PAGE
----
Puerto Rico was already in crisis before Hurricane Maria hit the island, and increasing casualties have added urgency to the need for reform. Both Republicans and Democrats have plans to help the island, yet neither party is taking direct aim at the high cost of living or doing business on the island.
On Monday, a Harvard University study concluded that upwards of 4,600 people have died so far as a result of the damage to Puerto Rico from Hurricane Maria. This number is 70 times larger than the official U.S. government figure.
The U.S. media reacted to this information by demonstrating the value of the lives of Puerto Ricans (who are U.S. citizens) relative to the death of a network sitcom.
The media’s failure to cover this story is just one of a succession of failures from U.S. mainland institutions to address the devastation to Puerto Rico and its people from the hurricane.
While many of Puerto Rico’s troubles pre-date the hurricane (PR is currently running a $70 billion public debt crisis), since the U.S. won’t, or can’t, help, it’s time for the colonizer to give the colony the tools necessary to address its problems. (“Colony” is a vulgar word, yet since the U.S. annexed the island over a century ago following the Spanish American War, it has yet to give the island political rights).
Enough of the Jones Act
The first and most obvious mechanism to provide Puerto Rico with economic relief is to exempt it from the Jones Act. Passed in 1920, the protectionist-era “America First” legislation requires any goods shipped from one U.S. port to another U.S. port to be transported by vessels built, owned, and operated by U.S. sailors and U.S. companies. [Section 27 requires that all goods transported by water between U.S. ports be carried on U.S. flag ships, constructed in the United States, owned by U.S. citizens, and crewed by U.S. citizens and U.S. permanent residents.]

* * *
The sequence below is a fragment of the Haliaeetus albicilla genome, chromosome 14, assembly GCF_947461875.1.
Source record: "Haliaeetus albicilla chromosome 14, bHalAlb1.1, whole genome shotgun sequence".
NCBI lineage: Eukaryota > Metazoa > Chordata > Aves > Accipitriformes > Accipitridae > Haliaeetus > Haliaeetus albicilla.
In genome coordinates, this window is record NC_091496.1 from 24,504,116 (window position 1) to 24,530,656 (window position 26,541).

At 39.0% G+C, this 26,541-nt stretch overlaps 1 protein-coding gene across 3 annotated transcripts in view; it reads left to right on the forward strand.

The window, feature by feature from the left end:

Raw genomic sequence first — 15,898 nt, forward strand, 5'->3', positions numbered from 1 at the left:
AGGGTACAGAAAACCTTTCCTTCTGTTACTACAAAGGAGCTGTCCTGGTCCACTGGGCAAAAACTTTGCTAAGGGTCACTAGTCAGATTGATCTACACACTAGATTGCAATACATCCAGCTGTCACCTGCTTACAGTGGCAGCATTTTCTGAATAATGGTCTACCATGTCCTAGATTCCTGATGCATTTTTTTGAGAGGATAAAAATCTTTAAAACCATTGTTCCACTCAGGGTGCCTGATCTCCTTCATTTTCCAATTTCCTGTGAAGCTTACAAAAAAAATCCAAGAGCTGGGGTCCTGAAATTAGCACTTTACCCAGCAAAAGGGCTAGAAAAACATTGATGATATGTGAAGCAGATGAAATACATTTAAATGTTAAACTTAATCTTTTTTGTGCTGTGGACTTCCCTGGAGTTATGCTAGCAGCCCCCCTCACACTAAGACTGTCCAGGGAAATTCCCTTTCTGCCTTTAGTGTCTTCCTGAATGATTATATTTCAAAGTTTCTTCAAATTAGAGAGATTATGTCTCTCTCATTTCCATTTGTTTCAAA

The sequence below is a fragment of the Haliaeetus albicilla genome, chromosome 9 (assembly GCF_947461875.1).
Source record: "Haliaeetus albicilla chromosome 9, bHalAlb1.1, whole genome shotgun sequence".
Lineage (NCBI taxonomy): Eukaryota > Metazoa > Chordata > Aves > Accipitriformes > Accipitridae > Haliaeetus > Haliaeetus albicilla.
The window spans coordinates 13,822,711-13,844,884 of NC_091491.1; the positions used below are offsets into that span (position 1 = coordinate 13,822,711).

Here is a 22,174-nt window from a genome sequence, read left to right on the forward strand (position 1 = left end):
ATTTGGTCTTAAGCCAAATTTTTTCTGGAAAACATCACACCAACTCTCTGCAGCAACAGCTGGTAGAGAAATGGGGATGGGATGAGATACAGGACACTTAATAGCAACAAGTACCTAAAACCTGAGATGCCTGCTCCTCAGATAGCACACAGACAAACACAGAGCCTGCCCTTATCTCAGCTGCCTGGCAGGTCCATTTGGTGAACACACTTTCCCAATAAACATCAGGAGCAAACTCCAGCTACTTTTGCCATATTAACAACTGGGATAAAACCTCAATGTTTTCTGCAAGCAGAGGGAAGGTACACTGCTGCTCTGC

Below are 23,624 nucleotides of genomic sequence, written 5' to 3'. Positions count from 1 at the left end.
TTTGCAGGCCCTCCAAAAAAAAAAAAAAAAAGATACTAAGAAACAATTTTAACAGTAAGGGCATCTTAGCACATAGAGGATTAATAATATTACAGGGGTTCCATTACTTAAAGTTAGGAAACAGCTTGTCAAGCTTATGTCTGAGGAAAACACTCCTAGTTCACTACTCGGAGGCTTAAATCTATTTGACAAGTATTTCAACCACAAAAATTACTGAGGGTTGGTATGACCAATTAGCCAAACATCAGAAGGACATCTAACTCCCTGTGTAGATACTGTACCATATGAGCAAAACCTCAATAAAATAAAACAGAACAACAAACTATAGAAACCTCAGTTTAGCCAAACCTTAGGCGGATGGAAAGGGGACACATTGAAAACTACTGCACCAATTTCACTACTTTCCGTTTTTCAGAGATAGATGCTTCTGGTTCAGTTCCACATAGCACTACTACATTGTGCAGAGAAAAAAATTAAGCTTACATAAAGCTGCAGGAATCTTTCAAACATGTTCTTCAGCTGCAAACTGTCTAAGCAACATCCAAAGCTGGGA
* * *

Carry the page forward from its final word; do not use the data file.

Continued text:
A recent example outside of Puerto Rico of the impracticality of such protectionist legislation occurred just last month in Washington State. American fishing company Fishermen’s Finest had commissioned the new fishing vessel America’s Finest for $75 million from a shipyard in Washington. Under the Jones Act, however, America’s Finest is legally unable to fish in American waters and will not be hiring any American fishermen because the ship contains 7 percent steel that was cold-formed in the Netherlands.
Puerto Rico received only a ten day waiver from the Jones Act to speed the delivery of vital aid in the immediate aftermath of the crisis.
Although the “America First” shield that the act provides to U.S. shipyards is protection from international competition, this decreased competition costs Puerto Rico an estimated $537 million a year. (The US Government Accountability Office [GAO] disputes this.) Exempting the island from a de facto subsidy for U.S. ports seems reasonable; at least until the the island regains a stable electric grid.
It’s the economy, estúpido
What the island needs in the long run is stable growth, which is why the island’s governor, Ricardo Rosselló, has continued hustling for international investment even while his constituency has been in crisis.
This February’s “Puerto Rico: the Pathway to the Future” conference in New York allowed Rosselló, and members of his cabinet, to make their pitch to investors. The essence of the pitch was twofold. First, that the hurricane marked the bottom of the market in Puerto Rico; the damage to the country, along with the debt crisis, drove prices on the island to rock bottom. And, second, the hurricane did not break Puerto Rico’s dedication to policies of austerity, deregulation, and the privatization of state assets.
Manuel Laboy, the secretary of the Department of Economic Development and Commerce, highlighted the country’s cheap labor (30 to 50% lower than on the mainland), low costs of doing business, and the benefits of being within the U.S.
This pitch makes sense, up to a point.
Labor costs are low, however, wages for workers in the Bahamas and Jamaica are half that of Puerto Rico. And although they have access to the U.S. market, they are remote from the mainland, and it costs $3,063 per container to get goods to and from the island. That number is largely courtesy of the Jones Act, with the cost per container for the nearby Dominican Republic only running at $1,504.
What is more, Caribbean Islands live and die on tourism. Puerto Rico’ tourism stands at 6% of GPD, while it’s 27% for Jamaica, and 16% for the Dominican Republic.
And, even before the hurricane, tourists have good reason to stay away.